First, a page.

When the government brought in three tiers of coronavirus restrictions in England two weeks ago, ministers argued that it would simplify a system they admitted had become too complex.
Yet again, things have not gone according to plan. There have been different decisions on which businesses are allowed to remain open in some of the areas in the “very high” tier 3 category.
Then Boris Johnson became embroiled in a messy and counterproductive war of words with Andy Burnham, the Greater Manchester mayor, failing to reach agreement on financial support when they were £5m apart - small change for a government that has thrown more than £200bn at the crisis.
Meanwhile, the gulf between England and the rest of the divided kingdom has widened, with temporary lockdowns imposed in Wales, Northern Ireland and Scotland’s central belt.
Now the picture might become even more complicated. More areas, such as Warrington, and potentially parts of Nottinghamshire, are heading for tier 3. And Whitehall officials are studying the addition of a tier 3-plus level in the hotspots with the highest infection rates and hospital admissions, which the media would inevitably call tier 4 even if the government didn’t. Curbs could include the closure of restaurants and non-essential retail.
Watch: How England's three-tier local lockdown system works
Matt Hancock, the health secretary, was careful not to rule out the move in a round of interviews today. He told BBC Breakfast: “We've always said all along that we take nothing off the table.” Tier 4 is seen as a possible plan B if the current regime does not turn the tide of the second wave.
Ministers hope it will not be necessary, pointing to figures suggesting that the increase in infection rate might have slowed. But their scientific advisers are not yet convinced.
A fourth tier would be a hard sell for Johnson. It might look to the public like another sign his constantly-changing approach was still not working, at a time when the “fatigue factor” is reducing people’s willingness to stick to the rules. It might appear that England was again following Scotland’s lead because Nicola Sturgeon, the first minister, has announced a five-tier system running from zero to four.
If ministers do opt for a tier 4, they will be anxious to avoid another damaging round of negotiations with local leaders on financial support. While ministers wanted local “buy-in,” Tory MPs are bemused why a universal funding formula was not announced at the outset.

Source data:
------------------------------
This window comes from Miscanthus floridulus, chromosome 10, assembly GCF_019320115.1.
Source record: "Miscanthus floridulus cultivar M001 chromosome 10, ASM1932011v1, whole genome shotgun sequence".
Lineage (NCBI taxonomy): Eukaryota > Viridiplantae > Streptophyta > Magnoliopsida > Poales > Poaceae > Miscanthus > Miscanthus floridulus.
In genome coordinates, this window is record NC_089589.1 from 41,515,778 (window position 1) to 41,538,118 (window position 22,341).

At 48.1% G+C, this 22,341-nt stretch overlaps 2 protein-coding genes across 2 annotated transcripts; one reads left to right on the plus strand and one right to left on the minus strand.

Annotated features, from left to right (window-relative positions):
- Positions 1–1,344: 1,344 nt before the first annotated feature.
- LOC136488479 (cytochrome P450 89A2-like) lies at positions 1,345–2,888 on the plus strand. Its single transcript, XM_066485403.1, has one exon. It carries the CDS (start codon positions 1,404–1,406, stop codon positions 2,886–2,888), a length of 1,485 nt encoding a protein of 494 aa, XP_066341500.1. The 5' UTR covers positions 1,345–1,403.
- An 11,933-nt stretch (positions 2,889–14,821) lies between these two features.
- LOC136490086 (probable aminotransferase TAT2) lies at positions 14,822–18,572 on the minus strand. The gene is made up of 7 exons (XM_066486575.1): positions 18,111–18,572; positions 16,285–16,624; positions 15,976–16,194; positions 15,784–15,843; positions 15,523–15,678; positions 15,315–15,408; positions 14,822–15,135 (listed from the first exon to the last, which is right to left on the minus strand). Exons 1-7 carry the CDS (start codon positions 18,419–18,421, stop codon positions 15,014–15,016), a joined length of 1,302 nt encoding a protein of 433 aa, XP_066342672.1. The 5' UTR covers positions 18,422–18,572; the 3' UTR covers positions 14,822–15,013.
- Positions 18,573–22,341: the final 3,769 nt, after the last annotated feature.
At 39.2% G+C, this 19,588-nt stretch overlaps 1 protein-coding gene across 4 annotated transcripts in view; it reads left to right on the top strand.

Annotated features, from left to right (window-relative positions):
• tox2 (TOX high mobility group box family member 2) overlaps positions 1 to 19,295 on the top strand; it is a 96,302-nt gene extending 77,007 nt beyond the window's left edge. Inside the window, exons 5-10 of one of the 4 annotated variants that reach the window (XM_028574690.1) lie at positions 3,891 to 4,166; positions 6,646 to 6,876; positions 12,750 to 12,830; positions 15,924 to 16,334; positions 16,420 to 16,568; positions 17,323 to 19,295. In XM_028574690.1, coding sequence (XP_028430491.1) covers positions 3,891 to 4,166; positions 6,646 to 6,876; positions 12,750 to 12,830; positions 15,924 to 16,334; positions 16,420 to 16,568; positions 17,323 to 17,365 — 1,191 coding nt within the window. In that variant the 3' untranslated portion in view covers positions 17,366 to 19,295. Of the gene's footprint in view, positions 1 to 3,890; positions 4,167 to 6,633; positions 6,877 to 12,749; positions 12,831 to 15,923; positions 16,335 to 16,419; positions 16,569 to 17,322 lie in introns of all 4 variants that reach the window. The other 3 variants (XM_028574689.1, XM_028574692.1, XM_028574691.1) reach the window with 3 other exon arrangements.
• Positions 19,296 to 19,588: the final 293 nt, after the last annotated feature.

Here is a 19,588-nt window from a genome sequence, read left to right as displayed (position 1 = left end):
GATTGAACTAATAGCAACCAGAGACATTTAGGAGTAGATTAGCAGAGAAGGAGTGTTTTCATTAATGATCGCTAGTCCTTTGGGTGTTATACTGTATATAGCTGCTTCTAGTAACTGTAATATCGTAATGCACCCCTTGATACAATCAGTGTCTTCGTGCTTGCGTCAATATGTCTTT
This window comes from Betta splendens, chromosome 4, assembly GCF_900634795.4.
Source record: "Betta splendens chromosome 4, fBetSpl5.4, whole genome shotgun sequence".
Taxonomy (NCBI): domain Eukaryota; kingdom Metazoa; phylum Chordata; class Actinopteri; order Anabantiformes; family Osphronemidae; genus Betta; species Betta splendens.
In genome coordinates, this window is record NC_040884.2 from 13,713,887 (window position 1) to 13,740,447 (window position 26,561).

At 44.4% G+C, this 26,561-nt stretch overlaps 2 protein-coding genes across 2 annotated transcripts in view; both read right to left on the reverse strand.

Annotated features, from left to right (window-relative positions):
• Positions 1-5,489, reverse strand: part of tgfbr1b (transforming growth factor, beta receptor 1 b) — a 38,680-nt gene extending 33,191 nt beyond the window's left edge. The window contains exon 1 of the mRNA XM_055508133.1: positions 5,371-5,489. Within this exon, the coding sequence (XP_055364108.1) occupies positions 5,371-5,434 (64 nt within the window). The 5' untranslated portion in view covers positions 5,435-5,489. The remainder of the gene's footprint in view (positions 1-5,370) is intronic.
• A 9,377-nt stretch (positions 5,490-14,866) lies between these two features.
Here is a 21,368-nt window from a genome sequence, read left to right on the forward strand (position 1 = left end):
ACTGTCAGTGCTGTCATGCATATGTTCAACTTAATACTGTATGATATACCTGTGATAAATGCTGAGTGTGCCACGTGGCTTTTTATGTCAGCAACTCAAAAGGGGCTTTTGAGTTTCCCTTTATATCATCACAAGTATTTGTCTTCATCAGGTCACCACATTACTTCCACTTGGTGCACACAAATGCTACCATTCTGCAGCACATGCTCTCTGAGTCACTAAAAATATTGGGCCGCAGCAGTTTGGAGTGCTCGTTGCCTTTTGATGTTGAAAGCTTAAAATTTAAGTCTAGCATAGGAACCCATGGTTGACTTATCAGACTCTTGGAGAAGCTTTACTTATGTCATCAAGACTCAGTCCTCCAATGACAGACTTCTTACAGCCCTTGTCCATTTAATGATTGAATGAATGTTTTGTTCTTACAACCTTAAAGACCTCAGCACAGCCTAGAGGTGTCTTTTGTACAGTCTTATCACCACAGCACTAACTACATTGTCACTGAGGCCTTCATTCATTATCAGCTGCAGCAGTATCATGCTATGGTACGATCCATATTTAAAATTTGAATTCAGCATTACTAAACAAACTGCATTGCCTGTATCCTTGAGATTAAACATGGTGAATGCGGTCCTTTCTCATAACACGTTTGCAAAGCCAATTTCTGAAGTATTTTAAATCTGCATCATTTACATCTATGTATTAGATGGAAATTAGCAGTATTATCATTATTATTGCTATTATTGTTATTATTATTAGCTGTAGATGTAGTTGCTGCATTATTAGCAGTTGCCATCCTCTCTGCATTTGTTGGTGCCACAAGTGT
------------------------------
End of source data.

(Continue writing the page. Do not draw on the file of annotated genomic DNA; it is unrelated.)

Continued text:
Many Tory MPs would take a lot of persuading to vote for a tier 4. Indeed, they are plotting how to roll back the existing restrictions. Ominously for Johnson, about 90 Tory backbenchers plan to form a Coronavirus Research Group if the government does not change course. The clue is in the name: it would be modelled on the European Research Group (ERG) of Brexiteers who made Theresa May’s life hell as prime minister.
Steve Baker, a former ERG chair, is co-ordinating the possible new group and making bellicose noises. He does “not want to return to leading a party within a party in pursuit of a different policy” but makes it very clear he will do so if necessary. If the government does not adopt “a new strategy,” he warns, “the alternative is increasingly grumpy and restive MPs as their voters pay the price of lockdown.”.
Although his scientific advisers and Hancock are pulling him in another direction, Johnson cannot ignore his rebellious “economy first” MPs. Some 42 Tories voted against restrictions this month; the number could grow and further Commons votes loom on renewing tier 3 curbs after 28 days.
Another headache for Johnson is that the rebel backbenchers enjoy support at the top of the government. Rishi Sunak, the chancellor, wants the government to give more weight to and the public more information about the economic impact of restrictions.
Sunak blocked a two-week national circuit-breaker or firebreak when it was proposed by the Scientific Group for Emergencies (Sage) last month. Johnson is unlikely to go down this route now it has been endorsed by Keir Stamer, or want to rely on Labour’s support in Commons votes on restrictions, which would formalise the Tories’ split.
Some officials believe Johnson will need to adopt local or regional circuit-breakers in the worst-hit areas if he is to create room for the short temporary relaxation of the rules at Christmas he is desperate to announce.
The debate is a reminder that, whichever way Johnson turns, there are no easy options.
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